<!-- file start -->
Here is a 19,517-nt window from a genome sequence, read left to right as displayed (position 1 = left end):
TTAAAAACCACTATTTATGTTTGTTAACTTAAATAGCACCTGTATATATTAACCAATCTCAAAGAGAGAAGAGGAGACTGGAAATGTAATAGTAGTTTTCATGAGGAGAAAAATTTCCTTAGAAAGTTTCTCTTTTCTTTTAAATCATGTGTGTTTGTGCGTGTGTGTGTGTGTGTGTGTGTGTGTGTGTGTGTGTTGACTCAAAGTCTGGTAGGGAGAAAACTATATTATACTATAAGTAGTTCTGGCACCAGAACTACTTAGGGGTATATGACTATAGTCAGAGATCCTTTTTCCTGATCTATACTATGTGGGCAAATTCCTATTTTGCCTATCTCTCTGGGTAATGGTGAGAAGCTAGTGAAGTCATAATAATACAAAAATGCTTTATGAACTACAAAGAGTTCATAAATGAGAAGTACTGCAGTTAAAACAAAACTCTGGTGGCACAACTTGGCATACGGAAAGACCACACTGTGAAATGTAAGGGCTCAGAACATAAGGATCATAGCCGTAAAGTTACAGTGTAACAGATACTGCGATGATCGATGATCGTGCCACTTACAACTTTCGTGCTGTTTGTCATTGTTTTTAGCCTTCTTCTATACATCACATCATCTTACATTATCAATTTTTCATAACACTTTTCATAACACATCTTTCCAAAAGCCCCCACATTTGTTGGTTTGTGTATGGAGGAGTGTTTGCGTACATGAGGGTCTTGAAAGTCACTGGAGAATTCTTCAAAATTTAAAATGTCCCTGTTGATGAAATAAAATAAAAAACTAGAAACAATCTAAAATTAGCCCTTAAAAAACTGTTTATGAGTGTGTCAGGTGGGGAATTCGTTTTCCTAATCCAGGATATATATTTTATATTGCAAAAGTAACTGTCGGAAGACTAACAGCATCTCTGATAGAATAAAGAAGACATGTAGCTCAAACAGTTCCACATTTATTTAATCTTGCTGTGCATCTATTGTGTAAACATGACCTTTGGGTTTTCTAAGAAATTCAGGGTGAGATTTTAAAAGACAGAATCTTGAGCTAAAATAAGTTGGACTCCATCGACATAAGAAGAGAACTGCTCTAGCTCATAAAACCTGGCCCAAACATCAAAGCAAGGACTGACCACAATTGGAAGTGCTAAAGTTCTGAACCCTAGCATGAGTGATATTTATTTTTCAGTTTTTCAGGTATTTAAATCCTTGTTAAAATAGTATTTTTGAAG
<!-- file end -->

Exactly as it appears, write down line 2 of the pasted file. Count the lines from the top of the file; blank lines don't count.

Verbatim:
TTAAAAACCACTATTTATGTTTGTTAACTTAAATAGCACCTGTATATATTAACCAATCTCAAAGAGAGAAGAGGAGACTGGAAATGTAATAGTAGTTTTCATGAGGAGAAAAATTTCCTTAGAAAGTTTCTCTTTTCTTTTAAATCATGTGTGTTTGTGCGTGTGTGTGTGTGTGTGTGTGTGTGTGTGTGTGTGTTGACTCAAAGTCTGGTAGGGAGAAAACTATATTATACTATAAGTAGTTCTGGCACCAGAACTACTTAGGGGTATATGACTATAGTCAGAGATCCTTTTTCCTGATCTATACTATGTGGGCAAATTCCTATTTTGCCTATCTCTCTGGGTAATGGTGAGAAGCTAGTGAAGTCATAATAATACAAAAATGCTTTATGAACTACAAAGAGTTCATAAATGAGAAGTACTGCAGTTAAAACAAAACTCTGGTGGCACAACTTGGCATACGGAAAGACCACACTGTGAAATGTAAGGGCTCAGAACATAAGGATCATAGCCGTAAAGTTACAGTGTAACAGATACTGCGATGATCGATGATCGTGCCACTTACAACTTTCGTGCTGTTTGTCATTGTTTTTAGCCTTCTTCTATACATCACATCATCTTACATTATCAATTTTTCATAACACTTTTCATAACACATCTTTCCAAAAGCCCCCACATTTGTTGGTTTGTGTATGGAGGAGTGTTTGCGTACATGAGGGTCTTGAAAGTCACTGGAGAATTCTTCAAAATTTAAAATGTCCCTGTTGATGAAATAAAATAAAAAACTAGAAACAATCTAAAATTAGCCCTTAAAAAACTGTTTATGAGTGTGTCAGGTGGGGAATTCGTTTTCCTAATCCAGGATATATATTTTATATTGCAAAAGTAACTGTCGGAAGACTAACAGCATCTCTGATAGAATAAAGAAGACATGTAGCTCAAACAGTTCCACATTTATTTAATCTTGCTGTGCATCTATTGTGTAAACATGACCTTTGGGTTTTCTAAGAAATTCAGGGTGAGATTTTAAAAGACAGAATCTTGAGCTAAAATAAGTTGGACTCCATCGACATAAGAAGAGAACTGCTCTAGCTCATAAAACCTGGCCCAAACATCAAAGCAAGGACTGACCACAATTGGAAGTGCTAAAGTTCTGAACCCTAGCATGAGTGATATTTATTTTTCAGTTTTTCAGGTATTTAAATCCTTGTTAAAATAGTATTTTTGAAG